John Leonard  Swigert
CAHS Honored in 1988

Click to view the SWIGERT_JOHN_LEONARD album
Click to view the SWIGERT_JOHN_LEONARD albumJohn Leonard "Jack" Swigert was born on August 30, 1931 and is a Denver, Colorado native. He attended elementary schools and Regis High School in Denver, and graduated from East High School. While still in high school, he started his flying-lessons studies at Combs Field at 34th and Dahlia in Denver. He was licensed at the age of 16.

Jack attended the University of Colorado where he played football for Dal Ward. He graduated in 1953 with a degree in mechanical engineering and a Reserve Officers Training Corp (ROTC) Commission in the Air Force. In later years he received an MA degree in Engineering from Rensselear Polytechnic Institute in New York and a second MA degree in Business Administration from the University of Hartford.

He entered the Air Force after his graduation from the University of Colorado, graduated from the Air Force flight-training program and served six year as an Air Force pilot. After leaving the Air Force in 1958, he was employed as a test pilot for Pratt & Whitney and later for North American Aviation. In the latter position, he worked on a "paraglider" project, which, had it been adopted for use, would have enabled astronauts to land on hard ground, rather than ocean, surfaces.

Jack rejoined the Air Force during the Korean War and flew combat missions. One unscheduled event was a crash landing during a storm, when he ran into a road grader someone left on a runway. The plane burned, but he escaped with no injuries.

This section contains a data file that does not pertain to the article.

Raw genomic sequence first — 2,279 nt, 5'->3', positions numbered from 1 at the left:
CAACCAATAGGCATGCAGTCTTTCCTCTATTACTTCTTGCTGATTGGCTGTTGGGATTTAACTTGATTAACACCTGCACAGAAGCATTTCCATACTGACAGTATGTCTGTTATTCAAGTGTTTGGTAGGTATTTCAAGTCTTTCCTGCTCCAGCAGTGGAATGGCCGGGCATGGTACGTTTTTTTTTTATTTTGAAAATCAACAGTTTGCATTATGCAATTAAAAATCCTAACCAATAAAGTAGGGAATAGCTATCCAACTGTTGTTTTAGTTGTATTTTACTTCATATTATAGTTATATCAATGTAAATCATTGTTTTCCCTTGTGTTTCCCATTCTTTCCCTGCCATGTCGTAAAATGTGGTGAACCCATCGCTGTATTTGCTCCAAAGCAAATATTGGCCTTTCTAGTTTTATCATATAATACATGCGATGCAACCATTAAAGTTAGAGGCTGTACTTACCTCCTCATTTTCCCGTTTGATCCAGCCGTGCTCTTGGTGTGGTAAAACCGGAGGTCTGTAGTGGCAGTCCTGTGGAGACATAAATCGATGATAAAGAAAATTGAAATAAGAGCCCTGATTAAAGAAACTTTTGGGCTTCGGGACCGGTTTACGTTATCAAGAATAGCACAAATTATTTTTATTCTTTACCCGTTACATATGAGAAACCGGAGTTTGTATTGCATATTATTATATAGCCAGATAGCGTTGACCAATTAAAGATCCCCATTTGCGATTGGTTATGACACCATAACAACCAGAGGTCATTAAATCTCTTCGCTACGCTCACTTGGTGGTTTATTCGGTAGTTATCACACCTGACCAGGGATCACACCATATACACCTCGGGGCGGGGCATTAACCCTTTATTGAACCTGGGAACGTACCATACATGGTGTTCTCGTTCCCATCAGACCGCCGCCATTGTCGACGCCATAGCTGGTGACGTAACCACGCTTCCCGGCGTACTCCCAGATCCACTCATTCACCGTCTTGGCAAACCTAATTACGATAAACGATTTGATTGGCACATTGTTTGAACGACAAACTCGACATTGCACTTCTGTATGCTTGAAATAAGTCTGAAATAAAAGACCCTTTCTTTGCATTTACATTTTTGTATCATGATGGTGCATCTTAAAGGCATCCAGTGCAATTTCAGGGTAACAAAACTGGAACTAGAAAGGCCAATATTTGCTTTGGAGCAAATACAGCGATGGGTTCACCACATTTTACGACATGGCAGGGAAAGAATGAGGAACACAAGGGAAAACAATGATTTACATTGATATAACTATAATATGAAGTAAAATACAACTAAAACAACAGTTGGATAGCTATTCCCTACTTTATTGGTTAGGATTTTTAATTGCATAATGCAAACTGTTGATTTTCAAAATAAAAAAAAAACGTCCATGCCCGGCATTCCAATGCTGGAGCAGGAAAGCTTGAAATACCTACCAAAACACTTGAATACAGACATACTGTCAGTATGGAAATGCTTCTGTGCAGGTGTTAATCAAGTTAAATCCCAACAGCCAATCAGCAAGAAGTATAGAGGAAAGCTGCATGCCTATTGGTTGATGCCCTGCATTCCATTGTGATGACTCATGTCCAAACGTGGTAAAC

Jack is internationally known for his flight as a NASA astronaut on the Apollo 13 flight to the moon in April 1970. He was the command module pilot for this mission that was to be a moon landing flight. As is now well known an oxygen tank explosion caused the landing to be aborted, replaced by an improvised spine-tingling drama that allowed for a safe ocean recovery of the crew. The feats of the crew, Jack, James Lowell, and Fred Haise, were later documented in the block-buster successful movie, Apollo 13.

After leaving NASA, Jack entered the 1978 primary election for the US Senate running against William Armstrong. Although he lost this primary election to Senator Armstrong, the two became friends. Later despite the onset of cancer, he ran successfully for the United States House of Representatives. Shortly after the election, on December 28, 1982, Jack died, with Senator Armstrong at his side.

In 1996 the Colorado State legislature approved legislation that selected Jack as the second of two Coloradans to be honored by a statute placed in the national capitol building on Washington, D.C. His statue as a NASA astronaut can be seen at Denver International Airport (DIA) on Concourse B.